Earthquake Series

A work that is very much in progress and also very unlikely to progress very far. …

With the "Blocking Low" that persisted for most of the spell from the 25th of November, it occurred to me to try and find out what was happening in the southern half of the planet.

The southern hemisphere arrears to be very much an alien environment as far as collecting charts for it is concerned.

OTOH, I have only one source for one chart of the northern hemisphere. I think the planet would do well if it was better served by those charged with subduing it.

I expected that there would be few large earthquakes in the spell as the weather was so amorphous that contrasts between cyclonic and anticyclonic systems could not be defined.

The opposite was true of the opposite side of the globe. I had no way of analysing any of it of course:

This is about the best of the charts I could find. I have been rather scathing of the producers because the values of the pressures were unreadable. In reality it is as readable as the Canadian chart of the northern hemisphere.

Working alone on this thing, I have nobody to give me a slap from time to time. And if I get frustrated it isn't a pretty thing to see.

***

Half way through the spell several large earthquakes appeared. Several of them were in the northern hemisphere. And that upset me.

Being used to being upset by getting things wrong, I just about managed to keep a tooth on my dummy, though the pram wobbled a bit and I held on long enough to come up with a cunning plan.

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13 thoughts on “Earthquake Series

  1. Back to the weather graphic. This particular one is from the 30th November 2011:http://files.myopera.com/Weatherlawyer/albums/9940242/30%2011%2011%20IDY20001.mslp-precip.006.pngI was hoping that the following earthquake regions would be within spitting distance of the centres of the pressure systems in it.That each epicentre would be 80 degrees from one high or anther and also from one or another Low.They did turn out to be 90 degrees from the High on the 180 degree longitude, between 40 and 50 south. Near Chatham Island just west of New ZealandAt 1038 millibars it isn't extra-ordinarily high but it is the highest on the block.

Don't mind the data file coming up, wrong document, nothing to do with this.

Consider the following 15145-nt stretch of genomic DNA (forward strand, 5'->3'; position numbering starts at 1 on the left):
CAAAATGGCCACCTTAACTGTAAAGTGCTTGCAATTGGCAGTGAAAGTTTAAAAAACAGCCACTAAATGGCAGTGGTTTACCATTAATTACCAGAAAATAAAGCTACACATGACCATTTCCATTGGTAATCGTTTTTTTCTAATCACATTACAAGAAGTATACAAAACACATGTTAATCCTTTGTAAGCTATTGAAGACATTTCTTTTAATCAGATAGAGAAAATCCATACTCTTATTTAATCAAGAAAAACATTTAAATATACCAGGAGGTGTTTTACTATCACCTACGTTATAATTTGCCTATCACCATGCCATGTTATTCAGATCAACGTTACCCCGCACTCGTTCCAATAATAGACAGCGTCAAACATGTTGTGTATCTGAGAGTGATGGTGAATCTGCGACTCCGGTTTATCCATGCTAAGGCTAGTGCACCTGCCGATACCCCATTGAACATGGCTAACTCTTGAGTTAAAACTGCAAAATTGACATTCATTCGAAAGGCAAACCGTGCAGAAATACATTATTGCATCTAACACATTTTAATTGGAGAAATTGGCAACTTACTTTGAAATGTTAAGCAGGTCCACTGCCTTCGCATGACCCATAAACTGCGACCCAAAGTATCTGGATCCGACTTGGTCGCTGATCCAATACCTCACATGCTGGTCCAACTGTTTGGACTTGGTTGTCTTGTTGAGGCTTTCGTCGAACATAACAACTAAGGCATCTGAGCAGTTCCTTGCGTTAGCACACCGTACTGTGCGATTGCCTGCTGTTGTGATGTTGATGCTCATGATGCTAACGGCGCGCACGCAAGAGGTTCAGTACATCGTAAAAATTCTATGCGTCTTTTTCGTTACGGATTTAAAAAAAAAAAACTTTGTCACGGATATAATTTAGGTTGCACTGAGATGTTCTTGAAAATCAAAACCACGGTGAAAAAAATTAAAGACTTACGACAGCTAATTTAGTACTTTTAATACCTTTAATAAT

2. The last person I know of to invent a branch of physics was Frank Whittle. It would appear the English have a penchant for inventing unknown sciences. (I am still inventing mine.)I can't understand most of it but because I have a gift for it I am managing to keep my head out of the water often enough to aid breathing occasionally.Mr Whittle was frequently swamped at times too. It requires an awful ot of endurance sometimes.Can you understand "resultants"?Two equal forces pulling in slightly different directions will pull a weight equally between them. Not towards one or the other but along a line between them.With weather and earthquakes it is slightly different. It seems as though the two phenomena are pulling either side of a zip fastener, opening it.Whatever affects the weather, affects earthquakes. They are related to High pressure and they are related to Low pressure. But earthquakes are not being pulled by the air.Nor is the air acting at a distance to cause earthquakes.But they are related to each other by distance …sort of…Imagine whatever is inducing weather is causing qa standing wave effect, it tends to move away from the equator and from east to west near the tropics and from west to east near the 60 degree parallel.In the southern hemisphere the winds roar at the 40th parallel and continue more or less in that direction up to the Antarctic land mass -which just happens to be symmetrical and centred on the South Pole.More or less.As of last night (29th Nov 2011) i had assumed that the above earthquakes would turn out to be 80 degrees from the same High and 80 degrees from the same Low in the southern hemisphere.And 90 degrees from the squashed lines between them.In the above chart, the wind systems are arranged around Antarctica in a manner that remind me of a "stator" in an alternator.

  3. This is a stator. I got the picture from Wikipedia as the copyright allows me to show it. Ebay has a selection more suited to the above weather system.Don't get the impression I am trying to equate the weather with a dynamo. I am not.Even thunderstorms don't create electricity like that and the stuff they produce is quickly earthed and done with.Edit:Now there's odd, I never noticed the chart had an animation a looped forecast (something someone should tell the Met Office about.)http://www.bom.gov.au/australia/charts/viewer/index.shtml?type=mslp-precip&tz=AEDT&area=SH&model=GIt behaves almost exactly like a generator's rotor or commutator does. On the Wikipedia page an animation shows the principles and apart from the direction, is apparently exactly what the South Pole does.The North Pole is far more complex than that.I wonder if it initiates subterranean sparks as the Lows pass the Highs.